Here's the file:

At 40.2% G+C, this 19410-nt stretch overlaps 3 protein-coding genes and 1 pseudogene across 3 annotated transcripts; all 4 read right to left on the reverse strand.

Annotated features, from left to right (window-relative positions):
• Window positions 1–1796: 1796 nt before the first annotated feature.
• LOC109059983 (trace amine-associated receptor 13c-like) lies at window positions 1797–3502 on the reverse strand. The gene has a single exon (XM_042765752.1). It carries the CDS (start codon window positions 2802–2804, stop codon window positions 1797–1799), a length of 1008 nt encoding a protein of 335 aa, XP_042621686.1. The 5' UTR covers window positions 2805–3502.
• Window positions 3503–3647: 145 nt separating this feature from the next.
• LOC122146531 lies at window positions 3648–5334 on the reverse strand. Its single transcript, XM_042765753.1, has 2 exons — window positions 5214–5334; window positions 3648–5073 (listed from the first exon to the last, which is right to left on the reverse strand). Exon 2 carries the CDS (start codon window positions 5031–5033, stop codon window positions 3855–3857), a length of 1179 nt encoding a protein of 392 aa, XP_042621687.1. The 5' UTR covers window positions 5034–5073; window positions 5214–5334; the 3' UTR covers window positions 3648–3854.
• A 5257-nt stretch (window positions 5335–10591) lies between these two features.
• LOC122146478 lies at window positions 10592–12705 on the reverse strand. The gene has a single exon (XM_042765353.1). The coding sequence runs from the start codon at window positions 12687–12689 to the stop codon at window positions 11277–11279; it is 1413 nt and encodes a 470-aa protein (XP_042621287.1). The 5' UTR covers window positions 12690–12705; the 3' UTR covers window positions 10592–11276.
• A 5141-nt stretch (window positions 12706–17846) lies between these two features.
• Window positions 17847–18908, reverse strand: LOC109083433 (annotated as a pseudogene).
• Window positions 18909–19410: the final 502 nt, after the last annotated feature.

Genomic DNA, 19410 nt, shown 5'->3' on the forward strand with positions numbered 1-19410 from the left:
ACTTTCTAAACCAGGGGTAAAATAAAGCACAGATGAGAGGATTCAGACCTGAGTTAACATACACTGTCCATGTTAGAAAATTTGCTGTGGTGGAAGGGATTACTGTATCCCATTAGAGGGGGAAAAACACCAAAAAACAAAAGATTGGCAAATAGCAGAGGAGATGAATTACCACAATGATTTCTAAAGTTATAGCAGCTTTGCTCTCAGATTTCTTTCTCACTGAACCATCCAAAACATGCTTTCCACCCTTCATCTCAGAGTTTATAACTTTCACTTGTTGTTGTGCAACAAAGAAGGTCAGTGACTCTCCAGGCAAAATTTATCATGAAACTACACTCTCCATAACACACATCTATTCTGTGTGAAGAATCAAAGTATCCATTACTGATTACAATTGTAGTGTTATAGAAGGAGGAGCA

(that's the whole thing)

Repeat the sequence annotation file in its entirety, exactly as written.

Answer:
At 40.2% G+C, this 19410-nt stretch overlaps 3 protein-coding genes and 1 pseudogene across 3 annotated transcripts; all 4 read right to left on the reverse strand.

Annotated features, from left to right (window-relative positions):
• Window positions 1–1796: 1796 nt before the first annotated feature.
• LOC109059983 (trace amine-associated receptor 13c-like) lies at window positions 1797–3502 on the reverse strand. The gene has a single exon (XM_042765752.1). It carries the CDS (start codon window positions 2802–2804, stop codon window positions 1797–1799), a length of 1008 nt encoding a protein of 335 aa, XP_042621686.1. The 5' UTR covers window positions 2805–3502.
• Window positions 3503–3647: 145 nt separating this feature from the next.
• LOC122146531 lies at window positions 3648–5334 on the reverse strand. Its single transcript, XM_042765753.1, has 2 exons — window positions 5214–5334; window positions 3648–5073 (listed from the first exon to the last, which is right to left on the reverse strand). Exon 2 carries the CDS (start codon window positions 5031–5033, stop codon window positions 3855–3857), a length of 1179 nt encoding a protein of 392 aa, XP_042621687.1. The 5' UTR covers window positions 5034–5073; window positions 5214–5334; the 3' UTR covers window positions 3648–3854.
• A 5257-nt stretch (window positions 5335–10591) lies between these two features.
• LOC122146478 lies at window positions 10592–12705 on the reverse strand. The gene has a single exon (XM_042765353.1). The coding sequence runs from the start codon at window positions 12687–12689 to the stop codon at window positions 11277–11279; it is 1413 nt and encodes a 470-aa protein (XP_042621287.1). The 5' UTR covers window positions 12690–12705; the 3' UTR covers window positions 10592–11276.
• A 5141-nt stretch (window positions 12706–17846) lies between these two features.
• Window positions 17847–18908, reverse strand: LOC109083433 (annotated as a pseudogene).
• Window positions 18909–19410: the final 502 nt, after the last annotated feature.

Genomic DNA, 19410 nt, shown 5'->3' on the forward strand with positions numbered 1-19410 from the left:
ACTTTCTAAACCAGGGGTAAAATAAAGCACAGATGAGAGGATTCAGACCTGAGTTAACATACACTGTCCATGTTAGAAAATTTGCTGTGGTGGAAGGGATTACTGTATCCCATTAGAGGGGGAAAAACACCAAAAAACAAAAGATTGGCAAATAGCAGAGGAGATGAATTACCACAATGATTTCTAAAGTTATAGCAGCTTTGCTCTCAGATTTCTTTCTCACTGAACCATCCAAAACATGCTTTCCACCCTTCATCTCAGAGTTTATAACTTTCACTTGTTGTTGTGCAACAAAGAAGGTCAGTGACTCTCCAGGCAAAATTTATCATGAAACTACACTCTCCATAACACACATCTATTCTGTGTGAAGAATCAAAGTATCCATTACTGATTACAATTGTAGTGTTATAGAAGGAGGAGCA